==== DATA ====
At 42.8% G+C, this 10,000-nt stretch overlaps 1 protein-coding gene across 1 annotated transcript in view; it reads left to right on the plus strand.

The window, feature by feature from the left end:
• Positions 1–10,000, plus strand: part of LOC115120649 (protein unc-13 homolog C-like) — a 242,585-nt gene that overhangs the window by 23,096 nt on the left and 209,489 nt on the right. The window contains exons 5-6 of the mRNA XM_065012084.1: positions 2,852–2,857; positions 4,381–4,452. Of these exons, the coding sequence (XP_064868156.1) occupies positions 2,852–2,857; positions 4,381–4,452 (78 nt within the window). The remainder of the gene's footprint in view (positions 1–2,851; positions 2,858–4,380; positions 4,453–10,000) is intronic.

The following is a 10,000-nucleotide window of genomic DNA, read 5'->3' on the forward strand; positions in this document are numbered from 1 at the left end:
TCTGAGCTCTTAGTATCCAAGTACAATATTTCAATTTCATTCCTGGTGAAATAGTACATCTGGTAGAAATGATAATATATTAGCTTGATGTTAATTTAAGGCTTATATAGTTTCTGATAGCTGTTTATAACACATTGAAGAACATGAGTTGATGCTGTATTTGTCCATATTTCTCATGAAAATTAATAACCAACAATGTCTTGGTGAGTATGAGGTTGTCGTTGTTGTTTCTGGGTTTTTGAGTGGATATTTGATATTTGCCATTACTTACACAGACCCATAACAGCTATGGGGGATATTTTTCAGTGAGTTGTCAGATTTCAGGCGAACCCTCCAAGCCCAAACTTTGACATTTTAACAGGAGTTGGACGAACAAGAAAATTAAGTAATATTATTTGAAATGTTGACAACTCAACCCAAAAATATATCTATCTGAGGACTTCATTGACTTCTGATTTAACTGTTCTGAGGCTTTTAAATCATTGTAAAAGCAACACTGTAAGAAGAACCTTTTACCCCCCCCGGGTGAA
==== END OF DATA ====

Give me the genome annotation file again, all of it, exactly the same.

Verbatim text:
At 42.8% G+C, this 10,000-nt stretch overlaps 1 protein-coding gene across 1 annotated transcript in view; it reads left to right on the plus strand.

The window, feature by feature from the left end:
• Positions 1–10,000, plus strand: part of LOC115120649 (protein unc-13 homolog C-like) — a 242,585-nt gene that overhangs the window by 23,096 nt on the left and 209,489 nt on the right. The window contains exons 5-6 of the mRNA XM_065012084.1: positions 2,852–2,857; positions 4,381–4,452. Of these exons, the coding sequence (XP_064868156.1) occupies positions 2,852–2,857; positions 4,381–4,452 (78 nt within the window). The remainder of the gene's footprint in view (positions 1–2,851; positions 2,858–4,380; positions 4,453–10,000) is intronic.

The following is a 10,000-nucleotide window of genomic DNA, read 5'->3' on the forward strand; positions in this document are numbered from 1 at the left end:
TCTGAGCTCTTAGTATCCAAGTACAATATTTCAATTTCATTCCTGGTGAAATAGTACATCTGGTAGAAATGATAATATATTAGCTTGATGTTAATTTAAGGCTTATATAGTTTCTGATAGCTGTTTATAACACATTGAAGAACATGAGTTGATGCTGTATTTGTCCATATTTCTCATGAAAATTAATAACCAACAATGTCTTGGTGAGTATGAGGTTGTCGTTGTTGTTTCTGGGTTTTTGAGTGGATATTTGATATTTGCCATTACTTACACAGACCCATAACAGCTATGGGGGATATTTTTCAGTGAGTTGTCAGATTTCAGGCGAACCCTCCAAGCCCAAACTTTGACATTTTAACAGGAGTTGGACGAACAAGAAAATTAAGTAATATTATTTGAAATGTTGACAACTCAACCCAAAAATATATCTATCTGAGGACTTCATTGACTTCTGATTTAACTGTTCTGAGGCTTTTAAATCATTGTAAAAGCAACACTGTAAGAAGAACCTTTTACCCCCCCCGGGTGAA